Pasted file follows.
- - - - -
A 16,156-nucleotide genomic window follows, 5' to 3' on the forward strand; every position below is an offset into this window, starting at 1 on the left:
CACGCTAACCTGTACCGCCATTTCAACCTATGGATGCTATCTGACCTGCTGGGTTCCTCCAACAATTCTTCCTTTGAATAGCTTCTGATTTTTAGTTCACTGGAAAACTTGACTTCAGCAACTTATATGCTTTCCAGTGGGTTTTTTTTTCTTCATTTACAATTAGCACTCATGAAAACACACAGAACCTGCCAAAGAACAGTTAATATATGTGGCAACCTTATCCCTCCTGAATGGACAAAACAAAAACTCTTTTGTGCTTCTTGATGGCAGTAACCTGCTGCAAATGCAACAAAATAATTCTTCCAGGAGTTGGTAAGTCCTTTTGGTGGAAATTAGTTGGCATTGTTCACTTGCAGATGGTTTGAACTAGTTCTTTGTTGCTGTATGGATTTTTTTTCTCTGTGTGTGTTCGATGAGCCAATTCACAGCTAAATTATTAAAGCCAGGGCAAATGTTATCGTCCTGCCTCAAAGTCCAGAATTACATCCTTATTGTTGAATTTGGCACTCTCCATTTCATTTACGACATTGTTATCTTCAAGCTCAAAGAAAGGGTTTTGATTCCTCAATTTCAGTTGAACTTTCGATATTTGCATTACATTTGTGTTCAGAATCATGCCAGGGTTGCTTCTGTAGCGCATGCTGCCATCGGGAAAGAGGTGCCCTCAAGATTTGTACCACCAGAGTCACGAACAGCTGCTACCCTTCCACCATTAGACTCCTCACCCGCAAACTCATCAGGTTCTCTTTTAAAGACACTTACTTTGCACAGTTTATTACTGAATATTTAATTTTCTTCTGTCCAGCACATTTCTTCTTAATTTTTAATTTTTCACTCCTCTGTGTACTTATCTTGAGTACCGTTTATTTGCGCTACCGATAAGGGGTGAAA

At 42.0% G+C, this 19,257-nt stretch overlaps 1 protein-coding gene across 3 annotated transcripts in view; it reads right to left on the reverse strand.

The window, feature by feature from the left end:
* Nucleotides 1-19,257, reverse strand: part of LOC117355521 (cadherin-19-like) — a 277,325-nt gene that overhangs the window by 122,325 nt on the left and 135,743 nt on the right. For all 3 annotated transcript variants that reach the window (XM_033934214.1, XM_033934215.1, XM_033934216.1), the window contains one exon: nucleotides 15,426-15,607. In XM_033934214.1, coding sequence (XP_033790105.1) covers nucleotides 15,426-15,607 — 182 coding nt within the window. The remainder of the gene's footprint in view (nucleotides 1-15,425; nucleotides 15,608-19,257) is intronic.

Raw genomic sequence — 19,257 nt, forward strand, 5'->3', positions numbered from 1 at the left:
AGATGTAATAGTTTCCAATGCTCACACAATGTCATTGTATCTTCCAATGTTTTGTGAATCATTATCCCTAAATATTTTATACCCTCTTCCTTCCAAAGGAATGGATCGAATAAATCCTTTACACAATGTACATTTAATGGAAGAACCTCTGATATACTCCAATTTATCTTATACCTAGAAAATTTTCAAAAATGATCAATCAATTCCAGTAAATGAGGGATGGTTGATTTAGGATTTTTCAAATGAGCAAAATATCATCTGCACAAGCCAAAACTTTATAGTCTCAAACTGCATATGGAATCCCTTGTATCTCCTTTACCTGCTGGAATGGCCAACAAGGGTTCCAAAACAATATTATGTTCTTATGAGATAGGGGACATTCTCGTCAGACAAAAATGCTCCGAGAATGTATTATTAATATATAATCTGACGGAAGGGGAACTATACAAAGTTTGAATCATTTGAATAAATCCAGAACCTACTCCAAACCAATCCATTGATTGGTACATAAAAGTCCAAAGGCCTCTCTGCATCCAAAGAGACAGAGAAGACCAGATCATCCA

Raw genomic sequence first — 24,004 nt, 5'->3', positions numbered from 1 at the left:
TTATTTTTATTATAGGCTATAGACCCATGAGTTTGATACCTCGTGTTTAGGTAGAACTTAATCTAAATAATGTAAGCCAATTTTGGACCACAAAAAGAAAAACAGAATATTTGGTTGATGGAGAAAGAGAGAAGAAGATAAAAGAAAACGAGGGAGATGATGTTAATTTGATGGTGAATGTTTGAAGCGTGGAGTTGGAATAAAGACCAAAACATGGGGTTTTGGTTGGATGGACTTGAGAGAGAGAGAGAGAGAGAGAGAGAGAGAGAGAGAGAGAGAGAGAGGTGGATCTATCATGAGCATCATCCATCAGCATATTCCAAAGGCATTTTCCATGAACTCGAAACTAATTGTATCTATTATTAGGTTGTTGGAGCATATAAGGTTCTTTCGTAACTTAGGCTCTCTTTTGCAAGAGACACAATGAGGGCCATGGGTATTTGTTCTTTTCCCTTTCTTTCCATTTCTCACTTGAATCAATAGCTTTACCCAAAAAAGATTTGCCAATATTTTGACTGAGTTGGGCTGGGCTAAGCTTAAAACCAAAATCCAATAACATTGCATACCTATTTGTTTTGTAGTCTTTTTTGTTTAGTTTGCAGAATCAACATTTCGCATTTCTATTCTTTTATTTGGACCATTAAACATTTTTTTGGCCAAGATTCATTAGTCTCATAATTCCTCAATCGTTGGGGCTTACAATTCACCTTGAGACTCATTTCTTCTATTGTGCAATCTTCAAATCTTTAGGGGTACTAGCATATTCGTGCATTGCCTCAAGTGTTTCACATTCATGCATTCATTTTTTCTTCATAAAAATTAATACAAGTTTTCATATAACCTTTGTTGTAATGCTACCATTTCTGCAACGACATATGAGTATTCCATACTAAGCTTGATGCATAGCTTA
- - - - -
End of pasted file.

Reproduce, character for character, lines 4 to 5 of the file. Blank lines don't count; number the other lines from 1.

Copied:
The window, feature by feature from the left end:
* Nucleotides 1-19,257, reverse strand: part of LOC117355521 (cadherin-19-like) — a 277,325-nt gene that overhangs the window by 122,325 nt on the left and 135,743 nt on the right. For all 3 annotated transcript variants that reach the window (XM_033934214.1, XM_033934215.1, XM_033934216.1), the window contains one exon: nucleotides 15,426-15,607. In XM_033934214.1, coding sequence (XP_033790105.1) covers nucleotides 15,426-15,607 — 182 coding nt within the window. The remainder of the gene's footprint in view (nucleotides 1-15,425; nucleotides 15,608-19,257) is intronic.